International Journal of Economic Theory

Pollution effects on disease transmission and economic stability

Early View

Abstract In this article, we embed a model of disease spread into a Ramsey model. A stock of pollution, viewed as a productive externality, affects both the disease transmission and the consumption demand. An eco‐friendly government levies a proportional Pigouvian tax on production to depollute. We show the coexistence of two steady states in the long run: a disease‐free and an endemic steady state. At the endemic steady state, a higher green‐tax rate always reduces the pollution level. In the short run, we show the existence of limit cycles (through a Hopf bifurcation) as well as more complex dynamics of codimension two (a Gavrilov‐Guckenheimer bifurcation). We complete the study with a numerical illustration of these bifurcations and a new facet of the Green Paradox: a higher tax rate can allow more scope for cycles by lowering the critical aversion to pollution and, thus, contribute to destabilization of the economy and promotion of the intergenerational inequalities.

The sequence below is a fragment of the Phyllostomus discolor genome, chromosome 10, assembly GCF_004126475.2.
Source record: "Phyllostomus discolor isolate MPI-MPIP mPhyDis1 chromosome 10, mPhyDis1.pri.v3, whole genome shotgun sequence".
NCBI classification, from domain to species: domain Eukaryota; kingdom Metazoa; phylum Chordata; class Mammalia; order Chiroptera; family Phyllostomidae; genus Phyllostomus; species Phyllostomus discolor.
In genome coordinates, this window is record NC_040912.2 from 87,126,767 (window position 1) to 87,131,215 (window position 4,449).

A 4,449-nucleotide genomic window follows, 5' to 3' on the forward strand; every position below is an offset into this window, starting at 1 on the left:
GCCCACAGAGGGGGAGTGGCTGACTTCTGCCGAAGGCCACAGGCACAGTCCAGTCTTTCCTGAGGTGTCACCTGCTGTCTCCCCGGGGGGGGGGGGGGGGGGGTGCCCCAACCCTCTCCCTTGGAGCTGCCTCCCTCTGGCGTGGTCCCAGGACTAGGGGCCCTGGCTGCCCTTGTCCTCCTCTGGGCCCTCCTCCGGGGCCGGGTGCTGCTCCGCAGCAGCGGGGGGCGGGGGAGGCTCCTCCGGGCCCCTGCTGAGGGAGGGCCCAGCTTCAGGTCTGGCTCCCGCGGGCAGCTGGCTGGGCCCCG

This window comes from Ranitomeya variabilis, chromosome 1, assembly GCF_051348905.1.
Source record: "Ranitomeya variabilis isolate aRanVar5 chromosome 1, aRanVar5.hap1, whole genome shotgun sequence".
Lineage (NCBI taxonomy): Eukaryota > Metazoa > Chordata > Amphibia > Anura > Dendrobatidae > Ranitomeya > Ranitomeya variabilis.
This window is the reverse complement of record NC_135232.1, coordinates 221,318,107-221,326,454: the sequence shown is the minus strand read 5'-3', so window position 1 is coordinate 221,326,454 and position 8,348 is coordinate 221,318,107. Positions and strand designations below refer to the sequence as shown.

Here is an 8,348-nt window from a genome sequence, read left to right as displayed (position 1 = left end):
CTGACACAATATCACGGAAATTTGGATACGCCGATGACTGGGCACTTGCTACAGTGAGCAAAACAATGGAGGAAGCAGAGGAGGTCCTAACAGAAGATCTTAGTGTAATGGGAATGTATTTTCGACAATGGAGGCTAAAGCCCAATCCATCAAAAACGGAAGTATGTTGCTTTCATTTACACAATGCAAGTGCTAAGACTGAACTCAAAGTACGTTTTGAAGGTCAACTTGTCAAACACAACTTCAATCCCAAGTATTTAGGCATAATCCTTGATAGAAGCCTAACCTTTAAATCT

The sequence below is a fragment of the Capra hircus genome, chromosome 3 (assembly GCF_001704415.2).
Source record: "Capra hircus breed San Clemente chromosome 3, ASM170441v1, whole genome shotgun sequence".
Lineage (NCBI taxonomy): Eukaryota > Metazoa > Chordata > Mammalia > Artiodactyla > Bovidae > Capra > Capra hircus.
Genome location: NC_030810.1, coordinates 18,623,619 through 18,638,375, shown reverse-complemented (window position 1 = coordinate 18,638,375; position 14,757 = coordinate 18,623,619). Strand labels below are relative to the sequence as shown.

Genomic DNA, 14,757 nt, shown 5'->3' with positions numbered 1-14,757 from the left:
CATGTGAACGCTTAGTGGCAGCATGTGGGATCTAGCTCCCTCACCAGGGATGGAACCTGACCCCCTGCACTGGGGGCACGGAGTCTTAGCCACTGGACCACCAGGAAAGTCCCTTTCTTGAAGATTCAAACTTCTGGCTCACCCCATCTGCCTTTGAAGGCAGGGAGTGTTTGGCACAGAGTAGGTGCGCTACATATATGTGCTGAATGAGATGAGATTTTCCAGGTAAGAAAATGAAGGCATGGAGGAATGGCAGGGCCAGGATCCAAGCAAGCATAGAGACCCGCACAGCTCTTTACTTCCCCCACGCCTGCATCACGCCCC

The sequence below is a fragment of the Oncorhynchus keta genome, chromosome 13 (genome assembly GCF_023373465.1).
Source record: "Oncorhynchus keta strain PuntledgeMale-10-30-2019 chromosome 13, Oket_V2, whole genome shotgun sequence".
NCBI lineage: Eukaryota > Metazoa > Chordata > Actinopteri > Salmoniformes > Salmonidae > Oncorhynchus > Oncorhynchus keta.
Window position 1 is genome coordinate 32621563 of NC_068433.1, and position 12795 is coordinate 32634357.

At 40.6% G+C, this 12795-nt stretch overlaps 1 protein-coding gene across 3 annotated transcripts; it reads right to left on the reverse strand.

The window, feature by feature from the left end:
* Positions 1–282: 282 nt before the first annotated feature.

Related Topics

Related Publications

Related Content

Site Footer

Address:

This website is provided by John Wiley & Sons Limited, The Atrium, Southern Gate, Chichester, West Sussex PO19 8SQ (Company No: 00641132, VAT No: 376766987)

Published features on StatisticsViews.com are checked for statistical accuracy by a panel from the European Network for Business and Industrial Statistics (ENBIS)   to whom Wiley and StatisticsViews.com express their gratitude. This panel are: Ron Kenett, David Steinberg, Shirley Coleman, Irena Ograjenšek, Fabrizio Ruggeri, Rainer Göb, Philippe Castagliola, Xavier Tort-Martorell, Bart De Ketelaere, Antonio Pievatolo, Martina Vandebroek, Lance Mitchell, Gilbert Saporta, Helmut Waldl and Stelios Psarakis.